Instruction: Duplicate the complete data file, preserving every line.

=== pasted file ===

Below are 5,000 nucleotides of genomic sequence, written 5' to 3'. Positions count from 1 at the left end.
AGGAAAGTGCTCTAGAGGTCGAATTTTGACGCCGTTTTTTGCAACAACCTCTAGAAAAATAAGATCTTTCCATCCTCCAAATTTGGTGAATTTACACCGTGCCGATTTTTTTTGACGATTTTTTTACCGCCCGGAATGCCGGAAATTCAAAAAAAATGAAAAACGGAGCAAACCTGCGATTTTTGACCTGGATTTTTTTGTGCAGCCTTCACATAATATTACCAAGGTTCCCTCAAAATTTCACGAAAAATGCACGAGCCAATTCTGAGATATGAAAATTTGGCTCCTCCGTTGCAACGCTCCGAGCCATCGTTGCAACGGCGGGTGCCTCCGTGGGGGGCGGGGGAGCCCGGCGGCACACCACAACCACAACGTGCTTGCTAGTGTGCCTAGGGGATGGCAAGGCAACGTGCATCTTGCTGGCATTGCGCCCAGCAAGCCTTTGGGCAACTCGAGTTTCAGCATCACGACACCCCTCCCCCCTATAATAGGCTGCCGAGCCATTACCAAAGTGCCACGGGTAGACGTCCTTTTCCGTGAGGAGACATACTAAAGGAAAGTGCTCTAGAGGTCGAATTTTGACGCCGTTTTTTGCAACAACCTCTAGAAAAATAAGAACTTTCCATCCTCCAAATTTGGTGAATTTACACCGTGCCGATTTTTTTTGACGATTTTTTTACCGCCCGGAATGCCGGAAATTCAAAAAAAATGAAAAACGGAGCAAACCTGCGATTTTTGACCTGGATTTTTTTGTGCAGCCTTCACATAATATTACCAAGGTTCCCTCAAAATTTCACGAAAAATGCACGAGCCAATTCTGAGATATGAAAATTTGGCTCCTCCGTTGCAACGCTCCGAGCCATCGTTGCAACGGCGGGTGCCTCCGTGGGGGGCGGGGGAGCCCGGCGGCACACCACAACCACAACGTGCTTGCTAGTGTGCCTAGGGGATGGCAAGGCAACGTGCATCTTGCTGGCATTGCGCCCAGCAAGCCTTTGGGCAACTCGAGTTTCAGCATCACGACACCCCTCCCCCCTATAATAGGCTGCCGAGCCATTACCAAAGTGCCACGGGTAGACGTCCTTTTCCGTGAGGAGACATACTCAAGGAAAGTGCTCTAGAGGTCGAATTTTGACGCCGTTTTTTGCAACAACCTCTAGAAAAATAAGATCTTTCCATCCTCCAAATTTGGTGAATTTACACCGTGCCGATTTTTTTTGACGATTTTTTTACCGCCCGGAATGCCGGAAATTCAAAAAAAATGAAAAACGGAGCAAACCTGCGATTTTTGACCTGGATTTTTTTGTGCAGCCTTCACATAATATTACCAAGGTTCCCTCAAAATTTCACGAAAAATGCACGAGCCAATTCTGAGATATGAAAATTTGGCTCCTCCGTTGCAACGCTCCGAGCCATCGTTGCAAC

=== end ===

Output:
Below are 5,000 nucleotides of genomic sequence, written 5' to 3'. Positions count from 1 at the left end.
AGGAAAGTGCTCTAGAGGTCGAATTTTGACGCCGTTTTTTGCAACAACCTCTAGAAAAATAAGATCTTTCCATCCTCCAAATTTGGTGAATTTACACCGTGCCGATTTTTTTTGACGATTTTTTTACCGCCCGGAATGCCGGAAATTCAAAAAAAATGAAAAACGGAGCAAACCTGCGATTTTTGACCTGGATTTTTTTGTGCAGCCTTCACATAATATTACCAAGGTTCCCTCAAAATTTCACGAAAAATGCACGAGCCAATTCTGAGATATGAAAATTTGGCTCCTCCGTTGCAACGCTCCGAGCCATCGTTGCAACGGCGGGTGCCTCCGTGGGGGGCGGGGGAGCCCGGCGGCACACCACAACCACAACGTGCTTGCTAGTGTGCCTAGGGGATGGCAAGGCAACGTGCATCTTGCTGGCATTGCGCCCAGCAAGCCTTTGGGCAACTCGAGTTTCAGCATCACGACACCCCTCCCCCCTATAATAGGCTGCCGAGCCATTACCAAAGTGCCACGGGTAGACGTCCTTTTCCGTGAGGAGACATACTAAAGGAAAGTGCTCTAGAGGTCGAATTTTGACGCCGTTTTTTGCAACAACCTCTAGAAAAATAAGAACTTTCCATCCTCCAAATTTGGTGAATTTACACCGTGCCGATTTTTTTTGACGATTTTTTTACCGCCCGGAATGCCGGAAATTCAAAAAAAATGAAAAACGGAGCAAACCTGCGATTTTTGACCTGGATTTTTTTGTGCAGCCTTCACATAATATTACCAAGGTTCCCTCAAAATTTCACGAAAAATGCACGAGCCAATTCTGAGATATGAAAATTTGGCTCCTCCGTTGCAACGCTCCGAGCCATCGTTGCAACGGCGGGTGCCTCCGTGGGGGGCGGGGGAGCCCGGCGGCACACCACAACCACAACGTGCTTGCTAGTGTGCCTAGGGGATGGCAAGGCAACGTGCATCTTGCTGGCATTGCGCCCAGCAAGCCTTTGGGCAACTCGAGTTTCAGCATCACGACACCCCTCCCCCCTATAATAGGCTGCCGAGCCATTACCAAAGTGCCACGGGTAGACGTCCTTTTCCGTGAGGAGACATACTCAAGGAAAGTGCTCTAGAGGTCGAATTTTGACGCCGTTTTTTGCAACAACCTCTAGAAAAATAAGATCTTTCCATCCTCCAAATTTGGTGAATTTACACCGTGCCGATTTTTTTTGACGATTTTTTTACCGCCCGGAATGCCGGAAATTCAAAAAAAATGAAAAACGGAGCAAACCTGCGATTTTTGACCTGGATTTTTTTGTGCAGCCTTCACATAATATTACCAAGGTTCCCTCAAAATTTCACGAAAAATGCACGAGCCAATTCTGAGATATGAAAATTTGGCTCCTCCGTTGCAACGCTCCGAGCCATCGTTGCAAC